Kaohsiung Chang Gung Memorial Hospital, Taiwan
Posters & Accepted Abstracts: J Neurol Neurophysiol
Background: Causes of headache range from benign to life-threatening. Subarachnoid hemorrhage (SAH) is one
of the most serious diagnoses. Ottawa subarachnoid hemorrhage (OSAH) rule is a clinical decision rule, which
identifies patients with acute nontraumatic headache who require further investigation. OSAH rule had high
sensitivity for SAH.
Purpose: The present study had two purposes they are to validate the OSAH rule to assess its classification performance in ED headache patients; to evaluate the impact of OSAH rule for ICH and other intracranial hemorrhage (ICH) and intracranial pathology (ICP).
Methods: We conducted a retrospective cohort study from January 2016 to March 2017. Patients with acute headache, defined as those with a primary complaint of headache onset within 14 days before ED visit, were included. We excluded patients who had sustained direct head trauma in the previous 7 days, and those with new onset abnormal neurologic findings, or patients with changes in levels of consciousness. Per the OSAH rule, patients with any of the following predictors require further investigation: age 40 years or older, neck pain, stiffness or limited flexion, loss of consciousness, onset during exertion or thunderclap.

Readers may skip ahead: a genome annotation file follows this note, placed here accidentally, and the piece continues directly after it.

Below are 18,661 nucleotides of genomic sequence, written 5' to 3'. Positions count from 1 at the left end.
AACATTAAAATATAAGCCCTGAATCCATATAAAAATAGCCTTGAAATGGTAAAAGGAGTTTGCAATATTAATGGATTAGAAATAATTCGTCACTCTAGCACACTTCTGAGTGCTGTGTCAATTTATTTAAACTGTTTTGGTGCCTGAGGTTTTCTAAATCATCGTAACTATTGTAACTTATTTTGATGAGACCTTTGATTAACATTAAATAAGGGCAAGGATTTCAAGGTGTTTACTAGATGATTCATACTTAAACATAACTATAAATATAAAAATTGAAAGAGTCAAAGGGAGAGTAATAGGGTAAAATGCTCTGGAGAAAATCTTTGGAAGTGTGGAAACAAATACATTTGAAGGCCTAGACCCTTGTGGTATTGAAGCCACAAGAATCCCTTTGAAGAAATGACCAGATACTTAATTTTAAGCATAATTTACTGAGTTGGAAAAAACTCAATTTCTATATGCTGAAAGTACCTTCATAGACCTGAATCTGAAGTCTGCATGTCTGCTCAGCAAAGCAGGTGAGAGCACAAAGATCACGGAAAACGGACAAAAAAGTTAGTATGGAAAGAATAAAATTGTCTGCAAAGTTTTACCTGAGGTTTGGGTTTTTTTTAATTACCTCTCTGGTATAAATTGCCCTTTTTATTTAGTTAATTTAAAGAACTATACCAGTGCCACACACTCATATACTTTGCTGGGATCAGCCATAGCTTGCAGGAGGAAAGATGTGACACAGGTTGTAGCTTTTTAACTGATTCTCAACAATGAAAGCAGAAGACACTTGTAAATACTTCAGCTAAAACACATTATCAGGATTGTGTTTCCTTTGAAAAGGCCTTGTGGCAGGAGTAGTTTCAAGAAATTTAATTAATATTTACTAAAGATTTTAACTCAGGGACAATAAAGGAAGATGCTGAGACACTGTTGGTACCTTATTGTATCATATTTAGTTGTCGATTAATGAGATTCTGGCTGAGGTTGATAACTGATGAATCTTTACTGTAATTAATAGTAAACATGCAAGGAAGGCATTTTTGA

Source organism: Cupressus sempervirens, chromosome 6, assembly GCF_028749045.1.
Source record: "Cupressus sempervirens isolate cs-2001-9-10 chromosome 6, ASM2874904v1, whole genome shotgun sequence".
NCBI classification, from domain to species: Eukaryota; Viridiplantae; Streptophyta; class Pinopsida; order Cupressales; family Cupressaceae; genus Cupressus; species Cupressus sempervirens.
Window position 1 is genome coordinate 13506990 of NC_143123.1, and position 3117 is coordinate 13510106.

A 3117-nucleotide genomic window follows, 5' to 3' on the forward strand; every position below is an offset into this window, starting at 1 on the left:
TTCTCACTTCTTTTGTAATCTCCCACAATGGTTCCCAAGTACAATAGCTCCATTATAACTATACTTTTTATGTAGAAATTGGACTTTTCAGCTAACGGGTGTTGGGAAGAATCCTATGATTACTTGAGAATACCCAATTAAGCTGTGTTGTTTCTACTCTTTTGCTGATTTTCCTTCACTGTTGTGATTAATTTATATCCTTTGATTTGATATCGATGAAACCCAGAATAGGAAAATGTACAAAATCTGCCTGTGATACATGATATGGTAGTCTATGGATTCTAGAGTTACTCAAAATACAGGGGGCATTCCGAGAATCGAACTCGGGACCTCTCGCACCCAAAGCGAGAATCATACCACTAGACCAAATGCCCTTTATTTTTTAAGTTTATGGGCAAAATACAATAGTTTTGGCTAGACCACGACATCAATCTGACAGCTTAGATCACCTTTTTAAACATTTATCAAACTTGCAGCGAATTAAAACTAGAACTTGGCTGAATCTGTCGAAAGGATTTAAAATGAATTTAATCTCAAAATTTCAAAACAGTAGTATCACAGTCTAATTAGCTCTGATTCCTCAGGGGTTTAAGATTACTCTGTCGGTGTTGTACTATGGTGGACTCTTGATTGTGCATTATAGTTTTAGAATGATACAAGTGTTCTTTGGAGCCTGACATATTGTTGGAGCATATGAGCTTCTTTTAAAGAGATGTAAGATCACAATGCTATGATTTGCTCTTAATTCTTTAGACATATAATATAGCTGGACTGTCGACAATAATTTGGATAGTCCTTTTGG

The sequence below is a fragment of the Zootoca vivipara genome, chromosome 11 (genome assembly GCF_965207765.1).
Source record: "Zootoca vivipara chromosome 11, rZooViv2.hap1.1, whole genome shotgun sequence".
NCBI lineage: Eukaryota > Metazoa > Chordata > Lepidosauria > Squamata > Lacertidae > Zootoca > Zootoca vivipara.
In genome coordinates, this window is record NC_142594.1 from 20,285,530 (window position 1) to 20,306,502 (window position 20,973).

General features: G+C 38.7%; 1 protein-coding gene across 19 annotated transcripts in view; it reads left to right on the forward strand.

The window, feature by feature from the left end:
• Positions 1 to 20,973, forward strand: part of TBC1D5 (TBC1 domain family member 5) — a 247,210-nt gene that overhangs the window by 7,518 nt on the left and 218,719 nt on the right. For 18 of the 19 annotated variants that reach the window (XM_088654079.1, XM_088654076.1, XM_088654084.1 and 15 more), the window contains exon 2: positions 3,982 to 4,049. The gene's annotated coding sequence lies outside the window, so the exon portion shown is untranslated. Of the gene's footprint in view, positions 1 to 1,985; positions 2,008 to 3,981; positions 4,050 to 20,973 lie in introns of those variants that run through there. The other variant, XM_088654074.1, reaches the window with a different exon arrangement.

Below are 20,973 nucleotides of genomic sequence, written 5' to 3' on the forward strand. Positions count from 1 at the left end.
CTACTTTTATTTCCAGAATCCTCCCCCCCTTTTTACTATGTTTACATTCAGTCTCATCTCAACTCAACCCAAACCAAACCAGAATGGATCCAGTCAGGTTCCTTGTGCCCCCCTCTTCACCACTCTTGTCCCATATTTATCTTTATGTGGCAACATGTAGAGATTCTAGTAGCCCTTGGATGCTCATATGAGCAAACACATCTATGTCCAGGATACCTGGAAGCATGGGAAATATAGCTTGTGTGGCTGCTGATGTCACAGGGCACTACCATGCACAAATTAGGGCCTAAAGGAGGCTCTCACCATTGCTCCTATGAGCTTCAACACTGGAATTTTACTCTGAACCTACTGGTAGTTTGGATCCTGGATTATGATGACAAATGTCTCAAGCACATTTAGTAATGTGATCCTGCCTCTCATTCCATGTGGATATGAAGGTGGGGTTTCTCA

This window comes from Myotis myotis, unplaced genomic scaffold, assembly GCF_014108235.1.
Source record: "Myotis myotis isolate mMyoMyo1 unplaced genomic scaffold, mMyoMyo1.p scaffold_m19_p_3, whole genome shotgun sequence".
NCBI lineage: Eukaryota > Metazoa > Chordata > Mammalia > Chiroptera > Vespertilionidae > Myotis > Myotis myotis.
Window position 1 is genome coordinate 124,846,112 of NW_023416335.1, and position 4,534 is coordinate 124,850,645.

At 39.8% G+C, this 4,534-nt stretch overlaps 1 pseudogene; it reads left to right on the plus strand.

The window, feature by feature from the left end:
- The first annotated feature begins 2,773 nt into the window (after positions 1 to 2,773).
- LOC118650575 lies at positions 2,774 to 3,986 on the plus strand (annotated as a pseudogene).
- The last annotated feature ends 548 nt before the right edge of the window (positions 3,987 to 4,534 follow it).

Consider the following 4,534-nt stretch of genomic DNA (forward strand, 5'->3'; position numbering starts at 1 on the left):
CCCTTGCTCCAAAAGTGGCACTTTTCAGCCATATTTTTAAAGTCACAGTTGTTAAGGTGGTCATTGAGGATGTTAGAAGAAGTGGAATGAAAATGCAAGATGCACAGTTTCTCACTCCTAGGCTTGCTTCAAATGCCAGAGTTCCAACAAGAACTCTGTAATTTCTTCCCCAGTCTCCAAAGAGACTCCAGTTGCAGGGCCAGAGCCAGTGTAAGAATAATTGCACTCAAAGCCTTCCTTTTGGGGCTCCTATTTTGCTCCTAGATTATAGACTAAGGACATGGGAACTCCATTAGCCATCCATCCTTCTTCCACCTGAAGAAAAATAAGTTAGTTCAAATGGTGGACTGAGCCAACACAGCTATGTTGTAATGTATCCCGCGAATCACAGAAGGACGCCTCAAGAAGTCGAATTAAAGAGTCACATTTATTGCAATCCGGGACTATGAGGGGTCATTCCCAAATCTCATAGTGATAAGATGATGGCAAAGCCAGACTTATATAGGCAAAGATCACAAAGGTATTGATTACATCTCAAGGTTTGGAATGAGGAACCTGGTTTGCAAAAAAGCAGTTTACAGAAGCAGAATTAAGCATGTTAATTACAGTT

Results: During the study period, 913 patients were included. Of them, 15 patients were diagnosed as SAH. The OSAH Rule had sensitivity for SAH: 100% (95% CI, 78.2%-100%), specificity 37.0% (95% CI, 33.8-40.2%-10.6%). Total 22 cases diagnosed as SAH or ICH, when applied with OSAH rule, 100% sensitivity (95% CI, 84.6%-100%), 37.3% (95% CI, 34.1%-40.5%) specificity were noted. When we applied OSAH rule to non-hemorrhagic ICP, the sensitivity decreased to 75.0% (95% CI, 53.3%-90.2%), and negative predictive value (NPV) decreased to 98.2% (95% CI, 96.1%-99.3%).
Conclusions: In our cohort, OSAH rule had 100% sensitivity and NPV for SAH and ICH, with acute headache. The sensitivity and specificity were lower for non-hemorrhagic ICP. These data suggest that applying the rule might be an effective tool to exclude acute ICH and SAH in our setting.
Fu-Jen Cheng graduated from Chang Gung University College of Medicine on 2004. He is an Attending Physician in Department of Emergency Medicine, Kaohsiung Chang Gung Memorial Hospital, since 2009. He has published more than 10 papers in reputed journals.
E-mail: [email protected]